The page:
20-22 May 2015
Europe/Ljubljana timezone

dr. Mark Lochrie, University of Central Lancashire

Title: What role does technology play in inspiring social innovation?

After 4 years of researching, designing, developing and deploying solutions “in the wild” and completing his PhD in “Community Participation in Mobile Entertainment Services #CPiMES”, Mark now focuses his research around ‘gameful design’ solutions focused to enhance the user experience. Mark’s role as a Creative Technologist in the Media Innovation Studio, is to look at ways in which creative experiences, gameful design and technology can be used to generate data, encourage participation and educate. In his talk, Mark will review past projects released “in the wild” and present insights into ongoing work of relevance focusing on determining the role technology plays in inspiring social innovation.

dr. Vladimir Gurvich, Rutgers University

Title: Complexity of generating

I will briefly survey joint results with Leonid Khachiyan, Endre Boros, Khaled Elbassioni, and Kazuhisa Makino on the complexity of generation (also called enumeration) problems.

Several examples:

1. Generating all negative cycles of a graph is intractable.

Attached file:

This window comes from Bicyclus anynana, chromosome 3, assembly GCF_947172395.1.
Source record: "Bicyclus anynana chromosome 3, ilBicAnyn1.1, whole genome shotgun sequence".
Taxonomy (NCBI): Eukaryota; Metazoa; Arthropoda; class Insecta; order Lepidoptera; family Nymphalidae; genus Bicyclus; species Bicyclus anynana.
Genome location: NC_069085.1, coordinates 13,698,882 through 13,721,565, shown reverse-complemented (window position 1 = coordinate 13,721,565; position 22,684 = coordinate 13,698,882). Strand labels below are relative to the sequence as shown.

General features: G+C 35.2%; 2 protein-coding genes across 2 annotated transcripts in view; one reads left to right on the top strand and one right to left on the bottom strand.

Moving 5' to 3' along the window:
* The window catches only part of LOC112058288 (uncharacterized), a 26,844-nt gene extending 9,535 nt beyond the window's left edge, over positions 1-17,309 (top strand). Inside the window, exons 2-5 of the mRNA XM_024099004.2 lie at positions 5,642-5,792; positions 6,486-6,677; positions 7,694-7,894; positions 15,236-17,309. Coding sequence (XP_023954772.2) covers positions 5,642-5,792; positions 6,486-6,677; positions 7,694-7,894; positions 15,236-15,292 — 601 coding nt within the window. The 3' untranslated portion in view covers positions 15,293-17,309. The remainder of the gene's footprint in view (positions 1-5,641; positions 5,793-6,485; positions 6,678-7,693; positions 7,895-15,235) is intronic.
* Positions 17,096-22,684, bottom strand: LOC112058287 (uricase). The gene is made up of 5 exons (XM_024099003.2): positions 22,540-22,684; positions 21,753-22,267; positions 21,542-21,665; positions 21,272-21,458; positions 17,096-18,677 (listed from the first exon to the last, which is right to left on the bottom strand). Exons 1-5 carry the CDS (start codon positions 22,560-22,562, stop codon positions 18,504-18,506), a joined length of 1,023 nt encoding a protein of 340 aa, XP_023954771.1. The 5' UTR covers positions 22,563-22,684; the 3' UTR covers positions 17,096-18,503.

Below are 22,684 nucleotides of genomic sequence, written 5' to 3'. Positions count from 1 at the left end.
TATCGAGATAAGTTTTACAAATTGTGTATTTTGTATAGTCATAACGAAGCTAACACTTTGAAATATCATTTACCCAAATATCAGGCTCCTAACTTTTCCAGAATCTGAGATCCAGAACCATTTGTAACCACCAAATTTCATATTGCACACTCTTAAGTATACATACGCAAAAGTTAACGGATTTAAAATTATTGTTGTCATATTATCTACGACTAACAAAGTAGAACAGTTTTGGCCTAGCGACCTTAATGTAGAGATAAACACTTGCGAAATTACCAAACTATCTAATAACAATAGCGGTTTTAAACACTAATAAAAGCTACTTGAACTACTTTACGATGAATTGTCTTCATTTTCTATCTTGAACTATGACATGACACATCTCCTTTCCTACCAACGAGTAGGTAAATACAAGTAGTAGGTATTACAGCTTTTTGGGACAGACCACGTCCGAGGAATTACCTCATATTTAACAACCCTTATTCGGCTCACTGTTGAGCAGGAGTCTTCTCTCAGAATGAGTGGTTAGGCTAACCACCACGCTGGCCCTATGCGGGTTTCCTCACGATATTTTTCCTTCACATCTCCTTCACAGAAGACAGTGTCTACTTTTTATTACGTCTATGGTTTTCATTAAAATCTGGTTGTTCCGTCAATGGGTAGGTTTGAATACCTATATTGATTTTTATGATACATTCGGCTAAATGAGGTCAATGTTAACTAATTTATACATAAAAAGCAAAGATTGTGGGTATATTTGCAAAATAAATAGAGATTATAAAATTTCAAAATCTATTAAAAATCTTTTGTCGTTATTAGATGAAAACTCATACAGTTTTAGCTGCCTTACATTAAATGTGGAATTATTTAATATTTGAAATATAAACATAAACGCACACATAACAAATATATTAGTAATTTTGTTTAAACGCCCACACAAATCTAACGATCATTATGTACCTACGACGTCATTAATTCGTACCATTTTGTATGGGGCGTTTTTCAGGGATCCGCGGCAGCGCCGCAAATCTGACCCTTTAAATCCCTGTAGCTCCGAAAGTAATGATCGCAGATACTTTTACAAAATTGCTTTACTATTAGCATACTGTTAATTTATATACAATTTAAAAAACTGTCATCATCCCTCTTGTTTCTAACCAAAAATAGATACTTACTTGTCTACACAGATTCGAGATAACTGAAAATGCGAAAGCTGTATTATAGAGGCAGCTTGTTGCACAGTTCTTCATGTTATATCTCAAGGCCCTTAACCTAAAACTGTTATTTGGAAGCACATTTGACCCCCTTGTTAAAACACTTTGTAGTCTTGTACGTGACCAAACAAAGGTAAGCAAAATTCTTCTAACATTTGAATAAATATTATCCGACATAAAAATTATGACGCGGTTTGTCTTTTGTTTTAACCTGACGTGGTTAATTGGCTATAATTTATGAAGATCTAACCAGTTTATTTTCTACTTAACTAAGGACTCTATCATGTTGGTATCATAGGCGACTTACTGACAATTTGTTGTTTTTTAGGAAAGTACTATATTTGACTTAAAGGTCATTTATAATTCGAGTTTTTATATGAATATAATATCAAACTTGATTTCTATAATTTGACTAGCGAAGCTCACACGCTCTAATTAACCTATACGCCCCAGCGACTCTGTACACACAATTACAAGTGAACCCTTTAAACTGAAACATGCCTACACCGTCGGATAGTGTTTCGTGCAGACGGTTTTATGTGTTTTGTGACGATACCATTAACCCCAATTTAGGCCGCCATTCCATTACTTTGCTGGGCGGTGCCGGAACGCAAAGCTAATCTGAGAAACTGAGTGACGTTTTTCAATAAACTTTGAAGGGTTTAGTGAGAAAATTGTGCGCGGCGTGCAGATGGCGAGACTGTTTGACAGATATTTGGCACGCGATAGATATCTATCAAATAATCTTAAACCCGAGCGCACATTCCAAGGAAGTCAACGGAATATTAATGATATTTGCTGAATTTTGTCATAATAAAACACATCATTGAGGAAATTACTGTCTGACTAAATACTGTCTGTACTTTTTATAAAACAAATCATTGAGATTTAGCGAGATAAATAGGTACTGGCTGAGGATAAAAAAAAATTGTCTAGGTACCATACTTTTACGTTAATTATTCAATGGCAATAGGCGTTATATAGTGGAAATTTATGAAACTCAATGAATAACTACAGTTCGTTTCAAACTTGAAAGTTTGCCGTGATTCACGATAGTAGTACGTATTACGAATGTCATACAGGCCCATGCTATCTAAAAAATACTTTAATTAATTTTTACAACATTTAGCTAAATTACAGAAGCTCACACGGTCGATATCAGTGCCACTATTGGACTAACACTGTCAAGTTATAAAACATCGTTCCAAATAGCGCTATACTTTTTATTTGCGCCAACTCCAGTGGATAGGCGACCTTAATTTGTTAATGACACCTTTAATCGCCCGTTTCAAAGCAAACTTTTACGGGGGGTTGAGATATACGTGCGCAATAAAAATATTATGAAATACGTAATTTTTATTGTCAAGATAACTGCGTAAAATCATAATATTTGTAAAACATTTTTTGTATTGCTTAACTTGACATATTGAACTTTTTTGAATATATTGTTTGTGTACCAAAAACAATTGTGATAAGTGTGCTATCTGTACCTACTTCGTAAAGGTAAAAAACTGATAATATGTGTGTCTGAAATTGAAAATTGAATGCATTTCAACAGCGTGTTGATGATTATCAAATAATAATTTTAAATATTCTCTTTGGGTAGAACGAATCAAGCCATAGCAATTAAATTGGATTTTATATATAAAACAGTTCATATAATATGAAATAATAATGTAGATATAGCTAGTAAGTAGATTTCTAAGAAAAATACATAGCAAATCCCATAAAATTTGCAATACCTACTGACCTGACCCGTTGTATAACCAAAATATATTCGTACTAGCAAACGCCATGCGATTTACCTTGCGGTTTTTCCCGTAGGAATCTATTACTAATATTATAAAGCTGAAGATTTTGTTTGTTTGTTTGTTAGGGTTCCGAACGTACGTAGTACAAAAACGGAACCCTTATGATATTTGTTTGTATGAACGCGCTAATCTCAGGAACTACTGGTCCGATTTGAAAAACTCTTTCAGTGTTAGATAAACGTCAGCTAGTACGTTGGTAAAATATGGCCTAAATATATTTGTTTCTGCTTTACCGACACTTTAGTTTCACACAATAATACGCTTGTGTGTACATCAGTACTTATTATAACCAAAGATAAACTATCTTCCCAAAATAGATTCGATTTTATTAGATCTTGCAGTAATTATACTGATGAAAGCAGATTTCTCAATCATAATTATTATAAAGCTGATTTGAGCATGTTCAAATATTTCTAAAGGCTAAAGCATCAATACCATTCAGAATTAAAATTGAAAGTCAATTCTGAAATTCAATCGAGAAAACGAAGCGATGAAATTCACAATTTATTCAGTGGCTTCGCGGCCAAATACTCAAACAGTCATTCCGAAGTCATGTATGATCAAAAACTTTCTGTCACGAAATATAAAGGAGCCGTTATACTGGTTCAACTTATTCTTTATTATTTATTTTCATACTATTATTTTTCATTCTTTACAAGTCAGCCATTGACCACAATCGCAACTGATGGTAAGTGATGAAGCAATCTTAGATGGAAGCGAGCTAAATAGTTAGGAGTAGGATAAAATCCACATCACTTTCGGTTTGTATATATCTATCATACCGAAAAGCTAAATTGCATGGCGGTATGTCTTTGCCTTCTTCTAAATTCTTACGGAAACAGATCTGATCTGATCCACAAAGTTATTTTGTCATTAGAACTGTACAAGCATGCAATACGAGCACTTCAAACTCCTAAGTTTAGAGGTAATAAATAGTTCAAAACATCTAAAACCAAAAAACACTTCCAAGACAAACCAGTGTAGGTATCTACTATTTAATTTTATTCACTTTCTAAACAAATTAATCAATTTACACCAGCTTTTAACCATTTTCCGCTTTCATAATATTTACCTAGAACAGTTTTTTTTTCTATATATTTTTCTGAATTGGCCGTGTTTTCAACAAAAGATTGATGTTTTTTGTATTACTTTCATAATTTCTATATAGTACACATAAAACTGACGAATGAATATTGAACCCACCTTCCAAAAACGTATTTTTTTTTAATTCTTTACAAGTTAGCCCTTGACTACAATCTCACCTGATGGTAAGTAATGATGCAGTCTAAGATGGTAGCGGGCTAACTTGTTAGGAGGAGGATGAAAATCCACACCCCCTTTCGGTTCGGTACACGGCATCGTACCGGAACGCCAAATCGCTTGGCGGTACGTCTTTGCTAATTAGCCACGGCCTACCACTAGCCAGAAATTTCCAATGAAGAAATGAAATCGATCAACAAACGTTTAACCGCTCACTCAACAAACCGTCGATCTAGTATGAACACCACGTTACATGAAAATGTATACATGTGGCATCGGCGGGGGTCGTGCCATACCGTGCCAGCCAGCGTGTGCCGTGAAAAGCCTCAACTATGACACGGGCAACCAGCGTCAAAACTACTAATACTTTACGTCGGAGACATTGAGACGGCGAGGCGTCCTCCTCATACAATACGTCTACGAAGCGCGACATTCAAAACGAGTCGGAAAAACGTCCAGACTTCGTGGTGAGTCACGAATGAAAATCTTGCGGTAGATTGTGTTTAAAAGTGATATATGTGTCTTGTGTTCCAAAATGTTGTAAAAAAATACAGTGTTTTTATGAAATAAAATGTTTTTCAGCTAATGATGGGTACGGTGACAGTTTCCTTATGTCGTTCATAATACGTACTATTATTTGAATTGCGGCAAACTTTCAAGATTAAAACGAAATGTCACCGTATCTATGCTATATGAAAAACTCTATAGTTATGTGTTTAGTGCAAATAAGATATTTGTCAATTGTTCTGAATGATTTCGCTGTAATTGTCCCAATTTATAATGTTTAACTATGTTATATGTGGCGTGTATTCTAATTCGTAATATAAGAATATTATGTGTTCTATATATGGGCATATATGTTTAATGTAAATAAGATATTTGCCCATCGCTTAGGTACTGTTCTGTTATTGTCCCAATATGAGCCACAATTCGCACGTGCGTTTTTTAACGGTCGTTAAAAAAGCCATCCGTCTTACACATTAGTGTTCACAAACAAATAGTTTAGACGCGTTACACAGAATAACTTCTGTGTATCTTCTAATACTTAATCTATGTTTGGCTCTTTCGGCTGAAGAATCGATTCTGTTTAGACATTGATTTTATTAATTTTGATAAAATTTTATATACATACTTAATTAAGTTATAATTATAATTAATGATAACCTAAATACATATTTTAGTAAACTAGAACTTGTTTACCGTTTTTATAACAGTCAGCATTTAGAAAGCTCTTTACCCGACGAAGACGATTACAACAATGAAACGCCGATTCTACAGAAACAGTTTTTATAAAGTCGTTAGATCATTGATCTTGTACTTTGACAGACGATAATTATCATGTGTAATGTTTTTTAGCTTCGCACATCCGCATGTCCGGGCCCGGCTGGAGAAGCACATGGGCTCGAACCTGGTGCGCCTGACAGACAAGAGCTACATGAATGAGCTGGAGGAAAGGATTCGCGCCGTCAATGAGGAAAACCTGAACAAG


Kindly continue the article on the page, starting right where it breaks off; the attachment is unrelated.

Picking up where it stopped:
Furthermore, it can be reduced from enumerating all vertices of a polyhedron given by linear inequalities. Thus, the latter problem is intractable too. Yet, in case of the bounded polyhedra the question remains open (so-called polytope-polyhedron problem).
2. Generating all maximal frequent sets in binary matrices is intractable, in contrast to generating all  minimal infrequent sets, which is tractable. 
3. Generating all minimal integer vectors  $x$  satisfying $Ax geq b$, $0 leq x leq c$  is tractable whenever  $A$  is a non-negative integer matrix. Note that without this restriction we obtain just Integer Programming and already verifying feasibility  becomes NP-hard. Also generating all maximal infeasible integer vectors for the above system is not tractable.
4. Generating all minimal strongly connected arc subgraphs of a (strongly connected) digraph is tractable. In contrast, generating all maximal NOT strongly connected ones (or, in other words, all minimal directed cuts)  is intractable.
5. Given a graph  $G = (V,E)$  and an edge-cover $E = E_1 cup ... cup E_n$.
Generating all inclusion-minimal subsets  $I' subseteq I = {1,...,n}$ such that the corresponding graph is connected on  $V$  is tractable. In contrast, generating all such subsets connecting two given vertices $v', v'' in V$  is intractable; as well as generating all "maximal not connecting subsets" in both cases.